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The Providence v. Analytics Conundrum

We all know Providence is winning games and yet metrics still seem to not like them. Let’s dive into why and why no one should be mad about it.

COLLEGE BASKETBALL: FEB 01 Providence at St John’s Photo by Gregory Fisher/Icon Sportswire via Getty Images

Look, Friar Faithful.

I want to start with a take that you may not like:

The metrics are not going to change any time soon, and constantly getting mad at what the metrics are saying is not going to help out anyone.

The fact of the matter is, whatever the metrics say, you’re still winning games. You’re still atop the Big East, cruising to top-4 protected seed. You are having arguably the best year since your last Final Four run back in the 1980s. Those are things to be proud of and a massive reason why you should love your squad. I know I am constantly ever more impressed by the grit, the clutch, and the heart the Friars play with, and I want to let you know this is not a column meant as a hit piece. It’s a simple explanation of why the metrics say what they do, how to put them into context, and why at the end of the day the metrics are mostly good at describing what we see but do have some blind spots (which are usually by design).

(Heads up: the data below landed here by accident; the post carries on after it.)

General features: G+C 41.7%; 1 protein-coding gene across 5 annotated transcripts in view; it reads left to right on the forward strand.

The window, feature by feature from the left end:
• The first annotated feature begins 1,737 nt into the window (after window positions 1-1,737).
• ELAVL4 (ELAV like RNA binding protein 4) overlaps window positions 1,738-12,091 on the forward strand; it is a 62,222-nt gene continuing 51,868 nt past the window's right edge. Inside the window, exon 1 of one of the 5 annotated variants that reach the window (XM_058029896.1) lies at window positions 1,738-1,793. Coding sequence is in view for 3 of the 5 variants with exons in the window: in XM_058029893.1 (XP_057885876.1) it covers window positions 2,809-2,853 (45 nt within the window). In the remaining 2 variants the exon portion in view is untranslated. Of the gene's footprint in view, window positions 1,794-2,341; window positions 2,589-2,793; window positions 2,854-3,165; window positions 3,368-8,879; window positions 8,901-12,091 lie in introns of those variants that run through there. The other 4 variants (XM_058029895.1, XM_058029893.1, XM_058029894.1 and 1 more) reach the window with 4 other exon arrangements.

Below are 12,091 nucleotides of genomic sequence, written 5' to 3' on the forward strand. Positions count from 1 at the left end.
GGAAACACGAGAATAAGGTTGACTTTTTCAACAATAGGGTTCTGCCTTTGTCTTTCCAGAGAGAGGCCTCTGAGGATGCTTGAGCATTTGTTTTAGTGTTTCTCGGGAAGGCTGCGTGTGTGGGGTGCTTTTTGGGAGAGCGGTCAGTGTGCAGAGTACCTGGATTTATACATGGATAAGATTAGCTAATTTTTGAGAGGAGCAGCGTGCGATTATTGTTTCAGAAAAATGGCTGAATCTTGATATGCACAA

Alright, so let’s talk public enemy number one: the NET rankings put out by the NCAA.

Providence is currently sitting at 29th in the NET, behind the likes of Marquette (split the season series), Xavier (1-0 against the Musketeers, the win coming in Cincinnati), UConn (ditto X, but the win coming in the XL Center in Hartford), and Villanova (yet to play, two games still on the schedule). I know, what the hell, right? Providence is 5-1 in Quad 1 games, 5-1 in Quad 2 games, and undefeated otherwise. Prima facie, should much better than Marquette (6-5 Q1, 2-1 Q2, 3-1 Q3, undefeated Q4), Xavier (4-5 Q1, 5-0 Q2, undefeated otherwise), etc.

Let’s start breaking that down though. For example, Marquette. Sure, Marquette has 4 more Quad 1 losses than the Friars. However, Marquette has played 5 more Quad 1 games, so the strength of schedule is much higher, and Marquette has the same road record in Q1 games as the Friars, including (according to NET rankings) the much better win in beating #5 NET Villanova in Philly, while the best win by NET rankings Providence has is at #17 NET UConn.

Furthermore, even in losses at home, Marquette has played every Q1 and Q2 loss close, while in their losses, the Friars have been thoroughly, well, whooped. Furthermore, of the 10 Q1 and Q2 wins Providence has, Providence has exactly 2 wins, both Q2, of more than 10 points: one at home against Vermont (70 NET), one away against DePaul (110 NET). Old enemy (for purposes of this article, because they’re the closest Big East team in the NET at 27 to Providence) Marquette? 4 of the same types of wins, including the 30 point beatdown of the Friars (29 NET), neutral court against West Virginia (62 NET), away at Seton Hall (41 NET), home against Xavier (18 NET).